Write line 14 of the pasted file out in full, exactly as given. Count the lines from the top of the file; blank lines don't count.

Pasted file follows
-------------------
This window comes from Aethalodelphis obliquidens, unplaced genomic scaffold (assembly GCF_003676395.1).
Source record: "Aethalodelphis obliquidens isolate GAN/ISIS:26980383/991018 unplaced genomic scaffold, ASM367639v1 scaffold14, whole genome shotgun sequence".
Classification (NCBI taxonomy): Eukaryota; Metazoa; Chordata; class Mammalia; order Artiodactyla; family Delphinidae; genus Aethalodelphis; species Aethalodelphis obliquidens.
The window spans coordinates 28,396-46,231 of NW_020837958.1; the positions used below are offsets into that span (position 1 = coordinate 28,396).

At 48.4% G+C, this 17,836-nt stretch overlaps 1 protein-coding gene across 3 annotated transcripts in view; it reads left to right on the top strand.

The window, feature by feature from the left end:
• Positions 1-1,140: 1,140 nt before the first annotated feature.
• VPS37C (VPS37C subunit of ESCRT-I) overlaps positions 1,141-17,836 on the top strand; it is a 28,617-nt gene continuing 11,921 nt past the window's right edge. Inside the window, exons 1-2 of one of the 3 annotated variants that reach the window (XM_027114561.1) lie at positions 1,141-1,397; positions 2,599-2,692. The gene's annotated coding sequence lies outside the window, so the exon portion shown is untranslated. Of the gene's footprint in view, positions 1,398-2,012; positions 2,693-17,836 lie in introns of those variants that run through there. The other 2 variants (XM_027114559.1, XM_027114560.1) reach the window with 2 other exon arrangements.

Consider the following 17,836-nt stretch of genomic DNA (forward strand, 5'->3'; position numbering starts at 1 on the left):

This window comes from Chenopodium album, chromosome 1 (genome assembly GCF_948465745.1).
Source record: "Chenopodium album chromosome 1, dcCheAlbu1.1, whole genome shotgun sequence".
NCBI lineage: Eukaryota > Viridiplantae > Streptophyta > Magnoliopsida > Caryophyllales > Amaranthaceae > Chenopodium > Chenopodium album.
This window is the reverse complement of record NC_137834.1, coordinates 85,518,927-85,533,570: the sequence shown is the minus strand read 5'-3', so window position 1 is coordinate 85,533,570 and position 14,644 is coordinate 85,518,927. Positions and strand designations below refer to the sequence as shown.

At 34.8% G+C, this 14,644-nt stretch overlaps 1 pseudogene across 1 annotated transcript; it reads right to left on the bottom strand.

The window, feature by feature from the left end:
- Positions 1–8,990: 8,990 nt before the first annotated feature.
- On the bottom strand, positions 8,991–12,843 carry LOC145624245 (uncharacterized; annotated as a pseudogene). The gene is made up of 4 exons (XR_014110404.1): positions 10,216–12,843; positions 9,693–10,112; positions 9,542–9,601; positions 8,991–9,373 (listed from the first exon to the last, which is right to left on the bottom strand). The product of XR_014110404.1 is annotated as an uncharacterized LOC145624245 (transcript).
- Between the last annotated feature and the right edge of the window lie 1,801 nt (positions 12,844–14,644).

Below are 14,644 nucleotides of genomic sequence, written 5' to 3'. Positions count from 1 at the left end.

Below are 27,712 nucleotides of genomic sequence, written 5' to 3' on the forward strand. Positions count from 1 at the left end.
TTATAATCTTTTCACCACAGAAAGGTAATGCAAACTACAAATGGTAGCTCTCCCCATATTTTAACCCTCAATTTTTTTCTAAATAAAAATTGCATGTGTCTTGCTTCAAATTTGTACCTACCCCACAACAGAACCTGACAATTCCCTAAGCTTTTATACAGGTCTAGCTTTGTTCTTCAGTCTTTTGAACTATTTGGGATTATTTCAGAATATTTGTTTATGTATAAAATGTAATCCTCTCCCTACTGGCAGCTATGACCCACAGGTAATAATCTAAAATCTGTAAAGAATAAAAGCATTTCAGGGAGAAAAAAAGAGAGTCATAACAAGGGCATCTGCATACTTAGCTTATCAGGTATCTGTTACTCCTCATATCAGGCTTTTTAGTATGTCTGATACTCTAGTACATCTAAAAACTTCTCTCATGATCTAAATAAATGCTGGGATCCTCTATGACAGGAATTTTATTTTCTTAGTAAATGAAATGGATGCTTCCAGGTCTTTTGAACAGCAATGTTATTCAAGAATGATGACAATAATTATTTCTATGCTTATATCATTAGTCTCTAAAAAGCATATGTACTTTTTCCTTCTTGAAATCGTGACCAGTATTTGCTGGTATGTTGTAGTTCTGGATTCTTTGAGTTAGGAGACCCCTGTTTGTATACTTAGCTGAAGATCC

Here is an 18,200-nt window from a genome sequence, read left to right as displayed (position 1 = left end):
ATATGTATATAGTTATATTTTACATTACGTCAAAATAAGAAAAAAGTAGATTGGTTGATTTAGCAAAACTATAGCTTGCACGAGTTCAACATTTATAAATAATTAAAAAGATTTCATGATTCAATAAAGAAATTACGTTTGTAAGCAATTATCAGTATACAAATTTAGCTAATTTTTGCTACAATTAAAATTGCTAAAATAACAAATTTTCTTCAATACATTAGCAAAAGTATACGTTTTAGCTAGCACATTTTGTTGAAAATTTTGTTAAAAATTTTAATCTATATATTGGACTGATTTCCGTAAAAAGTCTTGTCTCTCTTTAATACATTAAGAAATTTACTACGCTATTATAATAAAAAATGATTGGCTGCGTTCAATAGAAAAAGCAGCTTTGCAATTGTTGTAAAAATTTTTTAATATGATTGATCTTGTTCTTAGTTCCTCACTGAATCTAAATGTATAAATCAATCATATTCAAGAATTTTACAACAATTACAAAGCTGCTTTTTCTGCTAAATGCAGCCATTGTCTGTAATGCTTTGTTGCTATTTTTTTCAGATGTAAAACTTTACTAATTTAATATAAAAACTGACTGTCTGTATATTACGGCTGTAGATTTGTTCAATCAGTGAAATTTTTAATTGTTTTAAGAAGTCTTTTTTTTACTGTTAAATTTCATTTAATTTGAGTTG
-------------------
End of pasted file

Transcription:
At 34.8% G+C, this 14,644-nt stretch overlaps 1 pseudogene across 1 annotated transcript; it reads right to left on the bottom strand.